The Moodscope Blog

19

October

Cherish and nourish

Tuesday October 19, 2021


Perhaps you were thinking of giving up on something or the opposite, doing more and more? We humans try many things to numb or avoid or escape what we really need.

Instead – how about finding ways to nourish our souls with awe using our senses.

How about:


1. Look – view our marvellous wonderful world, give your eyes a treat – a view, a tree, or meadow or garden, the stars at night. Try viewing it from a different angle – zoom in or out, or what about looking at the world upside down!!! Laughter is to be encouraged – you’re doing it right.

2. Taste – something different? Something new? Try a new recipe or new fruit/vegetable/spice/herb. Doesn’t matter if you don’t like it – you have tried it and have your own view of what it tastes like. Sometimes we need to try things more than once (though I still can’t say I love olives yet, despite many trials!). Savour your food for longer – keep on chewing (and chewing).

3. Listen – to music that makes your heart soar. Stravinsky? Stormzy? Steps? – it doesn’t matter what. Try a podcast – lots to choose from, something funny? Enlightening? Entertaining? Educational? Inspiring? Or listen to a friend or colleague – really listen, don’t interrupt, let them talk.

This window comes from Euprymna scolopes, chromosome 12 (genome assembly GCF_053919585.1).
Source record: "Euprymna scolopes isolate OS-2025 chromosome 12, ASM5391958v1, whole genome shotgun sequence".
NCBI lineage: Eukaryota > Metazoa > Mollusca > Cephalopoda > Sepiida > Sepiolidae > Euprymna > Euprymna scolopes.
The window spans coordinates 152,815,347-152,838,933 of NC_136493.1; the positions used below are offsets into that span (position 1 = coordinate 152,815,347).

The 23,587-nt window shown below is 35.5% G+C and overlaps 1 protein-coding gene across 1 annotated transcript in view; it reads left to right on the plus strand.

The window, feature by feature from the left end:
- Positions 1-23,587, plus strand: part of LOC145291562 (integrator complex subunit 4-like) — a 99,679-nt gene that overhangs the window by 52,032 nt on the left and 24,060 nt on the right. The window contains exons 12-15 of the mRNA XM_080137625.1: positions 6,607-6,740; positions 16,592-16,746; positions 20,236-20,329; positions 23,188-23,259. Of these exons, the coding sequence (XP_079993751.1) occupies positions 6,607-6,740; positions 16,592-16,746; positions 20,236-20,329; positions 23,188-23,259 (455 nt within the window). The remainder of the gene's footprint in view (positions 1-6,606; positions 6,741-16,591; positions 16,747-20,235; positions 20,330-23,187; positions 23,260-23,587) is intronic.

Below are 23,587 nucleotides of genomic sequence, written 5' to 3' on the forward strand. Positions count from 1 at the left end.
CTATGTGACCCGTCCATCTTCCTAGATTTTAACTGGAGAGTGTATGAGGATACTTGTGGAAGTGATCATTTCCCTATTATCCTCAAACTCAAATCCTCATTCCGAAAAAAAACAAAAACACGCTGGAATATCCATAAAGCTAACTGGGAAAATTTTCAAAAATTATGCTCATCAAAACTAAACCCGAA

4. Feel – water over your skin – hot/cold, as you shower or wash up. Stroke your pet/child/partner, feel the grass under your bare feet, sand between your toes. Tap a rhythm on anything – it doesn’t matter what, a pan or table or your leg. Skip, balance on one leg, bounce on a trampoline. Feel – you are alive.

5. Smell – savour the smell of your food, including as you are cooking or preparing it, the new jar of coffee etc before you devour it. Smell the roses or lavender or freshly cut grass, notice the smell of your shampoo/shower gel or bubble bath. And who doesn’t love the smell of fresh bedding???

So, try some of these, refresh your soul, brighten your senses, let yourself feel awe at this marvellous world we live in – move away from jaded to jaunty. Enjoy the deliciousness of life.

Plan some of these into your day – and also be prepared for them to surprise you too. You have permission to take a moment and enjoy life.

Anne-Marie
A Moodscope member.

Thoughts on the above? Please feel free to post a comment below.


18

October

Paradigm Shifting Again

Monday October 18, 2021


The terrifying and senseless murder of a good man, Sir David Amess, made me think long and hard about this blog. Is it appropriate? You will judge for yourself. My conclusion will be that conflict is the norm, not an anomaly, and that this has always been the case in the history of Humanity. Man’s inhumanity to man.

An anomaly is something that deviates not only from the normal but also from what is expected. I have had a ridiculously cosseted life, far away from conflict and warfare. In this cocoon of privilege, I grew to feel entitled to an easy life, and would rage about the tiniest of inconveniences – such as finding fuel.

This week, my paradigm – my view of what should be ‘expected’ – has shifted again. I had the amazing Dave on my new Radio Show. He saw active service as a Fighter Pilot, flying Harrier Jump Jets and F-18s. In peacetime, he had a high-altitude collision and had to eject over the Qatar desert. The force of the ejection broke his back, and wreckage shrapnel nearly cost him his eye. But Dave is determined and resilient. He has recently won the Swanage Marathon for people in his age group. Before my show, he’d been sea swimming, and had cycled over from Bournemouth. He’s quite a guy.